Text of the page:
[Editorial] The surface and ground water: Existing approach of dealing with it – Issues and way forward

Quick revision mind map


World Water Day (March 22)


  • Groundwater: Making the Invisible Visible

Primary Focus

  • The primary focus is to draw attention to the role of groundwater in water and sanitation systems, agriculture, industry, ecosystems, and climate change adaptation.

India: one of the largest users

  • With an annual groundwater extraction of 248.69 billion cubic meters (2017), India is among the largest users of groundwater in the world.
  • Almost 89% of the groundwater extracted is used for irrigation and the rest is for domestic and industrial use (9% and 2%).

 What the editorial is about?

  • The existing approach to dealing with surface water and groundwater and the reasons why it needs a relook.

Why there is a need for special care for the groundwater?

Not fully recognized in policymaking

  • Groundwater helps reduce the risk of temporary water shortage and caters to the needs of arid and semiarid regions, but its value has not been fully recognised in policymaking.

Increasing dependence

  • While dependence on groundwater is increasing everywhere, there are serious issues of depletion of stored groundwater and deterioration of quality.

Water security

  • High temperatures and drought threaten water security.

Impact of climate change

  • Due to its high storage capacity, groundwater is more resilient to the effects of climate change than surface water.

Global initiatives

  • The international conference on ‘Groundwater, Key to the Sustainable Development Goals’ (May 2022) and the UN-Water Summit on Groundwater (December 2022) are part of global initiatives to highlight the significance of groundwater in sustainable development.

Concerns associated with the groundwater of the country

Extraction value

  • According to the Central Ground Water Board, the annual groundwater withdrawal is considered to be safe when the extraction rate is limited to below 70% of the annual replenishable recharge.
  • Available data indicate that the level of extraction for the country in 2017 was 63%, from 58% in 2004. However, the level varied across regions.
  • NITI Aayog has set the 70% extraction value as the target to be achieved by 2030.


  • Besides the high level of extraction, quality is also an issue of concern.
  • A quantity-wise safe district may be vulnerable due to deterioration of water quality.
  • Fluoride, iron, salinity, nitrate, and arsenic contamination are major problems.

Way Forward

The existing approach to dealing with surface water and groundwater independently has severe limitations.

A national water framework with an integrated perspective

  • As the Mihir Shah Committee (2016) proposed, the Central Water Commission and the Central Ground Water Board could be united and a national water framework with an integrated perspective developed.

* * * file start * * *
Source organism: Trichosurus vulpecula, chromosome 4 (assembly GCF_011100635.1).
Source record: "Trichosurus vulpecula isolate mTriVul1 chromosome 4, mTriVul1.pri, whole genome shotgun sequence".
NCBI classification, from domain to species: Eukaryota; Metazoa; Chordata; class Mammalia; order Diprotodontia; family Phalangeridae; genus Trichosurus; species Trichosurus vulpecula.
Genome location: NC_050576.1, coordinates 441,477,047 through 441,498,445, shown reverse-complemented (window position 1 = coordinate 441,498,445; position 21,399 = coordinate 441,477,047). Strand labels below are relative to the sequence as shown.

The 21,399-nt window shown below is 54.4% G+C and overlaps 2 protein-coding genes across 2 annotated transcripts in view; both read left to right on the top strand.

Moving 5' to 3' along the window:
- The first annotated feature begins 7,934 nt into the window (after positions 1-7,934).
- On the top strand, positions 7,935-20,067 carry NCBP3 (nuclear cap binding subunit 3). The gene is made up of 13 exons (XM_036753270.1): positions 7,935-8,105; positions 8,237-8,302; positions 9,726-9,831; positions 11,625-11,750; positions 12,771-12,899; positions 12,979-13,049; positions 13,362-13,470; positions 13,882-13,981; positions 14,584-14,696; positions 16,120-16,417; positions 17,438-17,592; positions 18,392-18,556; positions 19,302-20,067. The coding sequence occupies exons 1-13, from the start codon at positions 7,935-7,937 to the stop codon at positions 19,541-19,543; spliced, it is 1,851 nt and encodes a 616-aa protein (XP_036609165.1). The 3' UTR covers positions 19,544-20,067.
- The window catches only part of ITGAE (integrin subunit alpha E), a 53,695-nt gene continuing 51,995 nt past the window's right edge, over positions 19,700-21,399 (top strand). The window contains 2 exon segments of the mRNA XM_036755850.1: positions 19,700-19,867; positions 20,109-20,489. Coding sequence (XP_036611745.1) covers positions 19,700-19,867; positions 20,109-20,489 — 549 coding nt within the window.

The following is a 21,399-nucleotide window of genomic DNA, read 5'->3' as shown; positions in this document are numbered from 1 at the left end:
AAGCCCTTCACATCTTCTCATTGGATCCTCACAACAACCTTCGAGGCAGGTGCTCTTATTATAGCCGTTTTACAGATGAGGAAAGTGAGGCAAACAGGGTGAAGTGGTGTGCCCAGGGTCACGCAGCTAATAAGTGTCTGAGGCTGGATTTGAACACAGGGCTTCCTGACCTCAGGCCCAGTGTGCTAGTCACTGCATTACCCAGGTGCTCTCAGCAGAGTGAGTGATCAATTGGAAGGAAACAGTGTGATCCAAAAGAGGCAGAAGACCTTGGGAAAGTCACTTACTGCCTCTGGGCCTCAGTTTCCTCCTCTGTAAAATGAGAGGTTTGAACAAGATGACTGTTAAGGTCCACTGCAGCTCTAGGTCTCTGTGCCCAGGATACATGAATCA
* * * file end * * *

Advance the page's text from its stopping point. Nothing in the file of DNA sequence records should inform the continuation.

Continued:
Local-level plans

  • There is also a need to work out local-level plans covering water resources in all their forms
    • Rainwater
    • surface water
    • soil water
    • groundwater
    • the resource use sectors.

Re-establishing connections between surface and groundwater systems

  • Re-establishing connections between surface and groundwater systems, both for governance and management, entails a local area approach that will involve
    • revisiting the present groundwater estimations process
    • large-scale aquifer mapping
    • linking aquifers with river basin/watershed boundaries
    • hydrogeomorphology analysis
    • factoring land uses and human-induced changes in the water system


  • Linking cropping patterns and crop intensity with groundwater availability, aquifer type, and the present state of groundwater extraction at the farm level is imperative.

More regulation

  • At present, there is an energy subsidy for groundwater extraction with little regulation.
  • This encourages farmers to withdraw water at their will.

Ownership of community resources

  • There is a larger issue of ownership of community resources in this context.
  • Although groundwater recharging takes place through a geohydrological process and is not confined to administrative or property boundaries, a landowner has the exclusive right to groundwater available on their property.
  • A community resource thus turns into a private resource due to the location of the extraction site.
  • Re-articulation of the legal framework for groundwater use gains relevance in this context.


  • The new paradigm for groundwater management is a socio-ecological challenge, where localism matters.
  • It warrants technical, economic, legal and governance remediation with space for active public participation and community regulatory options to maintain groundwater balance at the village/ watershed level.

Practice Question for Mains

  1. The existing approach to dealing with surface water and groundwater independently has severe limitations. Comment. (250 Words, 15 Marks)
Referred Sources



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